The companies that make it through the full process are typically ones who raise capital, have a track record of success, understand the fundraising process and the value of seed funding. This environment helps to cultivate relationships between the investors and the entrepreneurs.

 

3. Due diligence is the force multiplier

Due diligence is the key to a successful funding round. The process can be lengthy, taking upwards of 80 to 100 hours over six to eight weeks, but once completed the company is now able to syndicate and receive further capital.

Typically, in an angel group setting, companies initially pitch first to a deal screening committee who determines if the opportunity is worthy of a full investor presentation. If there is interest, the due diligence process begins. Keiretsu Forum deploys on average 50 to 60 members that evaluate the opportunities and vote on inviting opportunities forward to the next step. Tight screening should be a confidence builder for both angel and entrepreneur.

For example, Keiretsu Forum members back more than 80% of the companies that go through the process. An affiliated fund, Keiretsu Capital, will often invest alongside the members backing the company. This process gets repeated when the deal is syndicated across the network that includes numerous additional angel groups. At the end of the cycle there should be 50-70 interested angels to close capital from.

 

4. Protect intellectual property

Most angel investment groups will not sign NDAs to conduct due diligence. It is critical to have a proper patent strategy to protect key intellectual property (IP). That said, due diligence plays a large hand in formulating that strategy, ensuring there is a good framework in place for the company to document a sustainable differentiation, with the freedom to operate and prevent competition from infringing on their patents.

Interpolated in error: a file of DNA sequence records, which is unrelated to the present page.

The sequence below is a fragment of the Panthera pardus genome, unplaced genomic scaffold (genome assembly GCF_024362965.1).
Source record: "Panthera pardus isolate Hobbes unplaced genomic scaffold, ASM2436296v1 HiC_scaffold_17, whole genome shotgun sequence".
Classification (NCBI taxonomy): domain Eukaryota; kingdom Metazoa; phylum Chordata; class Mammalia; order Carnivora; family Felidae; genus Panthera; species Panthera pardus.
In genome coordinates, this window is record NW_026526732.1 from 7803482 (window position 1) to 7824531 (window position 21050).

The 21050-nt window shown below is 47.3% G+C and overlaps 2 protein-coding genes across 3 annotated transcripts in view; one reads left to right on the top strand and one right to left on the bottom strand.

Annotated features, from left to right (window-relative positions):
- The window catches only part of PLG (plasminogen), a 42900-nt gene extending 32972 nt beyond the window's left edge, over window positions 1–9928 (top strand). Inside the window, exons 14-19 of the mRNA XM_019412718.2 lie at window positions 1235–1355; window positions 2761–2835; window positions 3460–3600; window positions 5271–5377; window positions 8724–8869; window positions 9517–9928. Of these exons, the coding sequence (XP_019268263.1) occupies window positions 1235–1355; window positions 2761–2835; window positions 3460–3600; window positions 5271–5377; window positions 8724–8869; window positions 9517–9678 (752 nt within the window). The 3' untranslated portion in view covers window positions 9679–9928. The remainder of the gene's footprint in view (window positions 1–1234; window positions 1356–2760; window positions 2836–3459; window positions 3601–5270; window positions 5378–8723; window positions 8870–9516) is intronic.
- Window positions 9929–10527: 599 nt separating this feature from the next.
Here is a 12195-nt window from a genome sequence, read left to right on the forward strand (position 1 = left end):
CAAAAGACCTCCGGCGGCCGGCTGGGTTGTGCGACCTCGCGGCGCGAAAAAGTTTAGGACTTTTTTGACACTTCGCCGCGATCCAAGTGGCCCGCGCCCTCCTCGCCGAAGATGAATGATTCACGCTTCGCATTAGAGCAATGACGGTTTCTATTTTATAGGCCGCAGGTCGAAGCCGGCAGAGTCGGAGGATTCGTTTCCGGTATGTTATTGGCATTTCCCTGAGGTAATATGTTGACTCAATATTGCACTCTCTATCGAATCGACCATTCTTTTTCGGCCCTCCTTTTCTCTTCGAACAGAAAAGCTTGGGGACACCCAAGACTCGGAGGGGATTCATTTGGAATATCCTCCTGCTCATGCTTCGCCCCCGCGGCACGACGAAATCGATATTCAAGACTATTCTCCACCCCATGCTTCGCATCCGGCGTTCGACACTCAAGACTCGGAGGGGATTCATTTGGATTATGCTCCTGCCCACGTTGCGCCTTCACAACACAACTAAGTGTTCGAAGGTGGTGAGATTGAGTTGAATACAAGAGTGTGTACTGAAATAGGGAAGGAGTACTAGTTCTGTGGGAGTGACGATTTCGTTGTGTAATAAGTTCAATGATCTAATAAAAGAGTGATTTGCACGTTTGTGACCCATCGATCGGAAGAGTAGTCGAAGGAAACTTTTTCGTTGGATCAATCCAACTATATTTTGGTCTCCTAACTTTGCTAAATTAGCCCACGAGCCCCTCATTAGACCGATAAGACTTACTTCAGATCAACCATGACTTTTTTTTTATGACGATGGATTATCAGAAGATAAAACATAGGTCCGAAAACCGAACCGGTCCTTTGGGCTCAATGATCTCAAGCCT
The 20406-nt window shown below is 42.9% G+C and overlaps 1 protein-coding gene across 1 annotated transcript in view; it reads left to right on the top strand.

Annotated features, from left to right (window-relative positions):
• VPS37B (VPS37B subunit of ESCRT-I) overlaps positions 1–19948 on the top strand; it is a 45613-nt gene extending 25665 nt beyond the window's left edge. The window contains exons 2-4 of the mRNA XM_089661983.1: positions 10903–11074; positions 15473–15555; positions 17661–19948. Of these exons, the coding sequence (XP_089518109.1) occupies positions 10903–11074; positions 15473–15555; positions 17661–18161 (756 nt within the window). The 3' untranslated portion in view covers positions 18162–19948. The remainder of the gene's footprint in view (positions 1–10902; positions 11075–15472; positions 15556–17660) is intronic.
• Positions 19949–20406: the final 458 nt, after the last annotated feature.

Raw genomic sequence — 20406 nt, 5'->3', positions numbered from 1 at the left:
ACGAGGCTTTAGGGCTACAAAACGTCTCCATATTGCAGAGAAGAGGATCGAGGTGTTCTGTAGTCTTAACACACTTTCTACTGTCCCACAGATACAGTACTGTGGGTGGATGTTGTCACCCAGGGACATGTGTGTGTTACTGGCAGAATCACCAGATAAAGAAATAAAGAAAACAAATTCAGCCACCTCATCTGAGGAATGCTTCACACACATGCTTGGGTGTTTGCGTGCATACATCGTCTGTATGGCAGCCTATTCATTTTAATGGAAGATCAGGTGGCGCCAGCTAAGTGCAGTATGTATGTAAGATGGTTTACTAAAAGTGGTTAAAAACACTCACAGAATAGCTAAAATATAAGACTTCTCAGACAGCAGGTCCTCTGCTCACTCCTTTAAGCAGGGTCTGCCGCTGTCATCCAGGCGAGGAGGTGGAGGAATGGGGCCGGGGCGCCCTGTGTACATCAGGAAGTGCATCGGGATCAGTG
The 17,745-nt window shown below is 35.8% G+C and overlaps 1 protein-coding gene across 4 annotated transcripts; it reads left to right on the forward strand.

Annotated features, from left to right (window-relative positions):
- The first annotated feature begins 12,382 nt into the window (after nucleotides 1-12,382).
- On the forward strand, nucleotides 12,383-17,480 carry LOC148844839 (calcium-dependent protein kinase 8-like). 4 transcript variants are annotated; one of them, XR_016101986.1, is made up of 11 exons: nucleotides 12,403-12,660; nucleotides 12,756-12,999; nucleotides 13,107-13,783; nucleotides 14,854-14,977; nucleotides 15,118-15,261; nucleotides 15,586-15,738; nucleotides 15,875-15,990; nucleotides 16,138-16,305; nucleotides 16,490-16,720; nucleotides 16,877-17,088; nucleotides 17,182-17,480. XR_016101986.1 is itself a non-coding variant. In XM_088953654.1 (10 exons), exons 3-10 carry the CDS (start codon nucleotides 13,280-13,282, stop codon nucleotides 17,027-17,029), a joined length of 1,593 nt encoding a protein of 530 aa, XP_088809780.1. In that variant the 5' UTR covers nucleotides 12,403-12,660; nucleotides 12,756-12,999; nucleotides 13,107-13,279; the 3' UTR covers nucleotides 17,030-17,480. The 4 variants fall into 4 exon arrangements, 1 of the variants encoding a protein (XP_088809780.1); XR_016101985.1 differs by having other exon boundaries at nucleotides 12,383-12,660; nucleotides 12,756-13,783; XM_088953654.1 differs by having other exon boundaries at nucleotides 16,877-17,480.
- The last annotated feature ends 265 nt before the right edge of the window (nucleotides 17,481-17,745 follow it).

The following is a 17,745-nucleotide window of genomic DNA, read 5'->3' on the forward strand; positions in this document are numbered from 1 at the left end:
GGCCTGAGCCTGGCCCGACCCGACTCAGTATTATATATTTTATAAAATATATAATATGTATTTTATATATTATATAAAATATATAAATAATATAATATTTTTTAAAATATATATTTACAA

Most angel groups have IP attorneys who are members and conduct those reviews. Be careful about what you put in writing—angels should be able understand what is going on with your business without you disclosing important assets.

 

5. Family offices deliver patient backing

The alignment between family offices and angel groups is the future of entrepreneurial finance. Indeed, family offices are experiencing a huge transfer of wealth (approximately $20 trillion) to the next generation of family members who are eager to make impact and diversity investments. Consider that more than one-half of the companies funded through Keiretsu Capital are now also funded by family offices.

Moreover, unlike VCs, family offices are geared toward investing over a longer horizon and do not have an incentive to overly dilute the companies they invest in. Most important, family office investment adds a substantial balance sheet for fueling growth, and a sense of financial confidence for anticipated tough stretches.

The symbiotic relationship between the angel investors that have the entrepreneurial expertise and the family offices that have the wealth that should most excite female entrepreneurs seeking to raise capital.

 

Brianna McDonald is president of Keiretsu Forum Northwest, the largest chapter of Keiretsu Forum, the world’s biggest angel investor network ranked by Pitchbook #1 “Most active investors early stage US region” and “Most active investors late stage US region.” Brianna is adept at screening companies for angel investment, coaching companies on presentation and investor relations, sales strategy execution, relationship management, and leading due diligence teams. Brianna believes in companies that have “multiple bottom lines”, in that they are not solely focused on profits but also focused on impact, social good, diversity, and making the world a better place for the next generation. 

 

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Photo: Halfpoint, YFS Magazine, Adobe Stock